lucy-dunnBy Lucy Dunn (This email address is being protected from spambots. You need JavaScript enabled to view it.) | 2 October 2014

Following on my last article, Employers are from Mars and Employees are from Venus, I promised to look further into the often-overlooked criteria for hiring stellar performers.

What is needed by your company can be very different, depending on if you are “new kid in the block” or a smaller organization, where bringing in experienced people might not be exactly helpful. Employees who have proven they can do the job you need filled, can bring in connections and a set of work protocols which can round out and shore up smaller or newer companies. The opposite may also be true for larger company where the challenge here is to stay relevant and inventive to grow.

It has always been true, most organizations struggle to find good-fit candidates. From a 3rd party point of view, I believe most organizations would do well to be more creative and proactive in their hiring process. I do not mean that you should go spend hundreds of thousands of dollars on new IT or CRM/talent management systems, which while they help, do less for your organization than you think. Instead, why not take a fresh look at how you manage your in-house talent as well as how rigidly you define roles and new hire search criteria. Whether you are doing the annual evaluation of a current employee or trying to interpret candidate profiles as they land on your desk, maybe I can be so bold as to suggest looking beyond expectations and sometimes even the first impression to really look at the potential.

Most of us humans fall into a trap called the confirmation bias, which is seeing things in data which confirm our existing perceptions. With recruiting, that can equate into only “looking for a match”, for example, if a candidate is now a key account manager in your specific vertical, it is hard not to automatically assume that he/she is most likely a good match at your company. However, many of these candidates won’t be a good match with your company’s culture and now that they are a proven entity they will be looking for more money for doing the same job, or are looking for a step-up from their current position. So these candidates that look like a natural match on paper will only come at a higher price and often become bored quickly. The real value in taking a different approach and looking for individuals that will be a good cultural fit and have the basic skills you need vs. are already doing a job like the one you want to fill, is that you can find that gem in the rough just waiting to be discovered or shown an opportunity. By hiring a person who can grow in the job you have to offer, you are building loyalty (because you gave them the opportunity to grow and learn) and drive (because they know they have to step their game up a notch to meet the expectations).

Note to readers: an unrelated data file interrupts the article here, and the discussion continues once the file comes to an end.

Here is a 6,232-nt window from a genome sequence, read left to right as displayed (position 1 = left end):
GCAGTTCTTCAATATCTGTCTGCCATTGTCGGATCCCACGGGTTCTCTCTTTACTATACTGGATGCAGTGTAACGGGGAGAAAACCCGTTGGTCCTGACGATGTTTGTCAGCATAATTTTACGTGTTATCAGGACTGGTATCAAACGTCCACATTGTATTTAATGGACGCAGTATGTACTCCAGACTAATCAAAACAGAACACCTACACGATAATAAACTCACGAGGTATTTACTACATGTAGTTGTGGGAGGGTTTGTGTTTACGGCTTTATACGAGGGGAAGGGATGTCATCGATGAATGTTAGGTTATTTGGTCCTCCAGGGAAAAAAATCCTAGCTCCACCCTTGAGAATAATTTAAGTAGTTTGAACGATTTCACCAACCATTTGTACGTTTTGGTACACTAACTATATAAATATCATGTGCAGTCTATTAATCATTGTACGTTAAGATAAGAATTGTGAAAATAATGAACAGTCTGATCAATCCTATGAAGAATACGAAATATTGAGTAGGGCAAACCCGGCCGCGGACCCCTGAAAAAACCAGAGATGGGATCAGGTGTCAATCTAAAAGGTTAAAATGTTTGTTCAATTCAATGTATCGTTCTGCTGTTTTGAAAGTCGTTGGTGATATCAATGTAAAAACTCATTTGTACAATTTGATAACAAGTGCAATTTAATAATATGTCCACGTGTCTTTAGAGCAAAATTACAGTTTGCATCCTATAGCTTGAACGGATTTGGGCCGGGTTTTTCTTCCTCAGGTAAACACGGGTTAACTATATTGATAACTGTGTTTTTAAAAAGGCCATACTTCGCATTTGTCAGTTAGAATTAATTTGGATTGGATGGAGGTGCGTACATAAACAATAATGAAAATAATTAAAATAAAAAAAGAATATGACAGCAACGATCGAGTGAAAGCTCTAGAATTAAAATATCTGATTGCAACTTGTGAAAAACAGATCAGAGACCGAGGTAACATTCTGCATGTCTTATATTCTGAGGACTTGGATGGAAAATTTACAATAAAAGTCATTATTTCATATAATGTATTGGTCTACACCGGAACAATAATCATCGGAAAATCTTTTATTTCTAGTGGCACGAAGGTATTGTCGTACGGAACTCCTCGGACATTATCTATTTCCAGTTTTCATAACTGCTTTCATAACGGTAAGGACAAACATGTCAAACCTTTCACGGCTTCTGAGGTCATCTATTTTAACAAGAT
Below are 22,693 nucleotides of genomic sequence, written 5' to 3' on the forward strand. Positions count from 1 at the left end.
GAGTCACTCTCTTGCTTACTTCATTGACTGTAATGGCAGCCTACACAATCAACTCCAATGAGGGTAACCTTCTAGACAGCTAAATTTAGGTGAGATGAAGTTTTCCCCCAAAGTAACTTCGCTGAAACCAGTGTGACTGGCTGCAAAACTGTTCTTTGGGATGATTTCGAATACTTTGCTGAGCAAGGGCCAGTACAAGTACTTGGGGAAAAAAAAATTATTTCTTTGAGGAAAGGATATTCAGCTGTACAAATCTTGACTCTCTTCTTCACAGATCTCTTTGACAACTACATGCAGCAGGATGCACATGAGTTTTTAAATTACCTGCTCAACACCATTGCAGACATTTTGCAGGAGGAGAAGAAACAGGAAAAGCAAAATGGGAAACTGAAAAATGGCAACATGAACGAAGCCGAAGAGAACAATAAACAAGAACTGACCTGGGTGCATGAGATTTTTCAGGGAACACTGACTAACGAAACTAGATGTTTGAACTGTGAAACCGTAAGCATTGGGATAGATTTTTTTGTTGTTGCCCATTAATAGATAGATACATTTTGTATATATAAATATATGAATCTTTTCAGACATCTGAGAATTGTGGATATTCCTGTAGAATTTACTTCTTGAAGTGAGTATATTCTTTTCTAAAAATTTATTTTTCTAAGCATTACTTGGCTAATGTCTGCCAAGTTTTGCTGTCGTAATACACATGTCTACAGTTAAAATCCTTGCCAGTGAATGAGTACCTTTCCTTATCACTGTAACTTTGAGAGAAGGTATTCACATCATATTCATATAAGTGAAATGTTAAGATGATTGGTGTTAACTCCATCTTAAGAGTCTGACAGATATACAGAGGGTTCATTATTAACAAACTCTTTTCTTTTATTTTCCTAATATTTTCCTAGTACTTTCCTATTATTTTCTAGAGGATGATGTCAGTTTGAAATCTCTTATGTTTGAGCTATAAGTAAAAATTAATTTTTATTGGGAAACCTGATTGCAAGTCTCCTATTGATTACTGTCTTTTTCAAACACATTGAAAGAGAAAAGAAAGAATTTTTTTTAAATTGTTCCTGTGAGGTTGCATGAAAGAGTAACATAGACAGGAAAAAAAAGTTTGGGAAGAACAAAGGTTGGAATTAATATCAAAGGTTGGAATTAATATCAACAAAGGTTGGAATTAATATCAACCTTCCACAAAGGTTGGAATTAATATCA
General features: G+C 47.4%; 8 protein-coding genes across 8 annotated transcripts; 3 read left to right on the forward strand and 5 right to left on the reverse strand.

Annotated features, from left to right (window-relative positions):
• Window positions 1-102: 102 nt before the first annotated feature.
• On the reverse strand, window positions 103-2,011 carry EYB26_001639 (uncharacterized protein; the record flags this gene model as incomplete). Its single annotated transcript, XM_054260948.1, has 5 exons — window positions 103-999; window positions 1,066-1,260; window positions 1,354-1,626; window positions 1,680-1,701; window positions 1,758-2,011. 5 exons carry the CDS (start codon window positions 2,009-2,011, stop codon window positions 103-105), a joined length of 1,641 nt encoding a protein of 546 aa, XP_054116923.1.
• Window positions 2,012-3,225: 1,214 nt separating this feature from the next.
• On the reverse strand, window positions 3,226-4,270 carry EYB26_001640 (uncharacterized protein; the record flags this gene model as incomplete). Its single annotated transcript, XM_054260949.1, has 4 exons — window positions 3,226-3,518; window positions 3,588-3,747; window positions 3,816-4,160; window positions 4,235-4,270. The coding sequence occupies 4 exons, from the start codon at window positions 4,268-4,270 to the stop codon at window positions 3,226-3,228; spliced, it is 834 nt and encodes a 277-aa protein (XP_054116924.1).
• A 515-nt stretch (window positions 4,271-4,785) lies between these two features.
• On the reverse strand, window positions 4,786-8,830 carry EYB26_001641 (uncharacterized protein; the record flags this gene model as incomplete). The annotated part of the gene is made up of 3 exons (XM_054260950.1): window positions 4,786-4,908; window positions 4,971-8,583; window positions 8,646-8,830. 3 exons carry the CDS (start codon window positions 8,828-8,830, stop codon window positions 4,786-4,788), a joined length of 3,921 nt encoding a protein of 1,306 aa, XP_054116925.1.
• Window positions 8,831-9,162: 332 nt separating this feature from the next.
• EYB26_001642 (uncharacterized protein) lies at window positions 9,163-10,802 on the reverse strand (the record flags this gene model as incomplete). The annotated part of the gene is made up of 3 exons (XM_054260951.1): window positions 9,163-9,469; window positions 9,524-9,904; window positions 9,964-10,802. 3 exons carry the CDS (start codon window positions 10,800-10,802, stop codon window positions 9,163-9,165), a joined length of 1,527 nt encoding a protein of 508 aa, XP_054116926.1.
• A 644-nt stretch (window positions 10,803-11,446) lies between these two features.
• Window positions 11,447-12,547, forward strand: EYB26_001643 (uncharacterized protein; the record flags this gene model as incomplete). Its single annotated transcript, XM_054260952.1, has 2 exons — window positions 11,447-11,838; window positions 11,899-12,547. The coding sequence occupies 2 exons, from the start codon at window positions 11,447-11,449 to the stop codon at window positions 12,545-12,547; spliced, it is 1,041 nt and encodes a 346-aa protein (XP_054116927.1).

What are some of the ways you can spot these “gems”? Many great managers, think sports or any other fields, say one secret to their success has been the ability to be creative in finding talent in unusual places. Candidates who persevere and spend a long time perfecting any discipline, whether it be work or hobby, can be showing you that the have that drive you are looking for to deal with difficult professional challenges. Commitment and the drive to excel in a sport may also be a more important and a more accurate indicator on how the individual will perform at work than solely their past job titles.

Another way to not miss a “gem” is by bearing in mind that the younger generations, who have had a different collective experience and conditioning (or lack of) than you as a manager, will have a different (not better, not worse, but different) sets of priorities, desires, and values. That means be careful to not let the fact that someone loves travel set you thinking that they won’t be committed or stay around, it may only be an indication that they love new challenges.

Having said all of the above, no matter how good you are (as a hiring manager), the average statistics shows that at least 1 in 5 new hires do not work out. Having done all the work to build a stellar team, you don’t want all these team members to leave. Look after them, understand what they are really successful doing and excited about. Present them their next move within the company, so that they don’t have to look outside.

We live in a dynamic society, things change for both employers and employees, and it is always helpful to keep an open-mind perspective. If you practice being creative, open and humble to learn, there will always be many possibilities.


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